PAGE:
D ear Readers: Spring may finally have sprung, and to celebrate surviving an extremely long winter, I’ve stepped away from my column for two weeks. My spring break won’t involve partying on the beach, but I do plan to return relaxed, refreshed, and with a story or two to tell, and – I hope – some wisdom to share.
In the meantime, please enjoy these “Best Of” columns, culled from 11 years of “Ask Amy” advice.
Dear Amy: In high school, I dated “Johnny.” My friend, “Betsy,” had always liked him.
Johnny and I broke up senior year.
Betsy and I had a huge fight and a falling-out at the same time.
This past week I got a wedding invitation for Betsy and Johnny’s wedding.
I’ve always had very strong feelings for Johnny, and Betsy knew that.
I have a feeling that she is just getting with him just to get back at me.
For the past four years, I’ve been thinking about Johnny and what could have happened between us.
I kind of want to see what happens if we are together now, but I don’t want to do this at their wedding.
What should I do?
Dear Confused: First I need to read you your “rights” in terms of interfering with this relationship: You have none.
However, I do think you should clip this column and send it to your friends well before their wedding. They should be forewarned so that they have an opportunity to “dis-invite” you. (April 2005)
Dear Amy: The other day I saw a great movie. But the lady behind me kept talking to her husband during the film. It was distracting when she would ask her husband what was going on and talk through emotional scenes.
I was appalled by this because I am only 18, and I would expect that an adult over twice my age could sit quietly for two hours and know proper movie etiquette.
Could you please write a list of rules concerning proper movie-viewing etiquette for those people who have never been told how to act in a movie theater?
Dear Annoyed: Next time you’re at the movies, if you aren’t able to “shush” other patrons on your own, please give those people wearing the bright-colored vests standing near the back something to do by reporting loud patrons to them. The ushers aren’t just popcorn pushers, my friend. They have enforcement duties.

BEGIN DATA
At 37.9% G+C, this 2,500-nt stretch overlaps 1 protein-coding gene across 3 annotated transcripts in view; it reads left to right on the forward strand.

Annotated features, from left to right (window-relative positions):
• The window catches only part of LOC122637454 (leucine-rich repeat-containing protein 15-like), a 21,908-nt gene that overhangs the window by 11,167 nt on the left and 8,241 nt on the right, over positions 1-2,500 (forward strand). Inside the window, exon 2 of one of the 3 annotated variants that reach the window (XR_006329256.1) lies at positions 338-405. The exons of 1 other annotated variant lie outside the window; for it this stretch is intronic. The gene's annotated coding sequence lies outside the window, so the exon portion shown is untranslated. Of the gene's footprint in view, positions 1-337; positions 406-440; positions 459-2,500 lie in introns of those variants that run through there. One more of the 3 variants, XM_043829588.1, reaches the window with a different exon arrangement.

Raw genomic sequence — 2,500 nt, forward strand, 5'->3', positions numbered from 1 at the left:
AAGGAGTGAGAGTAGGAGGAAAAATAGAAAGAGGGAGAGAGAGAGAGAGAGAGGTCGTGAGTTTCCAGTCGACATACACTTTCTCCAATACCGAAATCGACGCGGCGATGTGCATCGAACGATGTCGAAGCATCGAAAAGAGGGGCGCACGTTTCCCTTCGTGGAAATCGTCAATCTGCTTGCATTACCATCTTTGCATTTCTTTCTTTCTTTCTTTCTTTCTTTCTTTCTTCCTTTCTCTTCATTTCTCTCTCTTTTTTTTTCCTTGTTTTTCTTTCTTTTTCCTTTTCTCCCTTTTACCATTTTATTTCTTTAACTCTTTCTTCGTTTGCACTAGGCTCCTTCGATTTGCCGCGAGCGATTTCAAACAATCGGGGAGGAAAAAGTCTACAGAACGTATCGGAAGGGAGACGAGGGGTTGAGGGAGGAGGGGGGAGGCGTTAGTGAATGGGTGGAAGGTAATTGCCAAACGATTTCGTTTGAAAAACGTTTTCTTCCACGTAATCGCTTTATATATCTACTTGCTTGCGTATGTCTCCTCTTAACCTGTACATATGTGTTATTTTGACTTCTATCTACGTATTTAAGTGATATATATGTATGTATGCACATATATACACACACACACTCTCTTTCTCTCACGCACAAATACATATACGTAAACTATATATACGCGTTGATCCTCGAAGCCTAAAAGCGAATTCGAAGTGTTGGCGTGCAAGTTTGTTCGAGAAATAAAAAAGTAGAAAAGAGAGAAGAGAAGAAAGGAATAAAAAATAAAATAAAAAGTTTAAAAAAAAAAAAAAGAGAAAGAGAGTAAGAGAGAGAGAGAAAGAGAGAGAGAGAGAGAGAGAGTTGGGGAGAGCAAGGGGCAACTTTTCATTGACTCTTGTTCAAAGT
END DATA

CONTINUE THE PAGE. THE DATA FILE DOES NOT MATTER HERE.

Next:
Because you asked, here is Amy’s List of Movie-viewing Etiquette:
Kindly shut up while the movie is playing.
Thank you. (March 2004)
Dear Amy: I have spent the last two years working out with a personal trainer at my gym. “Mike” and I seemed to have formed a friendship.
About a month ago, I lost my job. I was devastated and immediately began eliminating the “extras” from my life.
Because the training cost more than $1,200 a month, that was the first to go. My sessions were paid for and I was free to cancel at any time.
I called Mike and told him that under the circumstances, I would not be able to continue training. He was upset because he would have to find new clients.
Since that time, I have been going to the gym daily. Whenever I see Mike, he ignores me.
This hurts my feelings. Other trainers at the gym have offered their condolences about my job loss and have steered me toward free or low-cost programs.
I’m sad that Mike hasn’t even acknowledged me. I want to address this issue with him, but I don’t know if I should.
— Jilted Gym Rat
Dear Jilted: Unfortunately, “Mike” not only lost a former big-ticket (very big ticket) customer but also a potential big-ticket customer (presumably, you will work again soon and look for a new trainer).
Jilting you was not only bad manners but also bad business for him.
Please don’t say that you miss his friendship. If he missed yours, he’d be cordial to you now. I’d think that at $1,200/month, he’d even figure out how to fake it. (March 2006)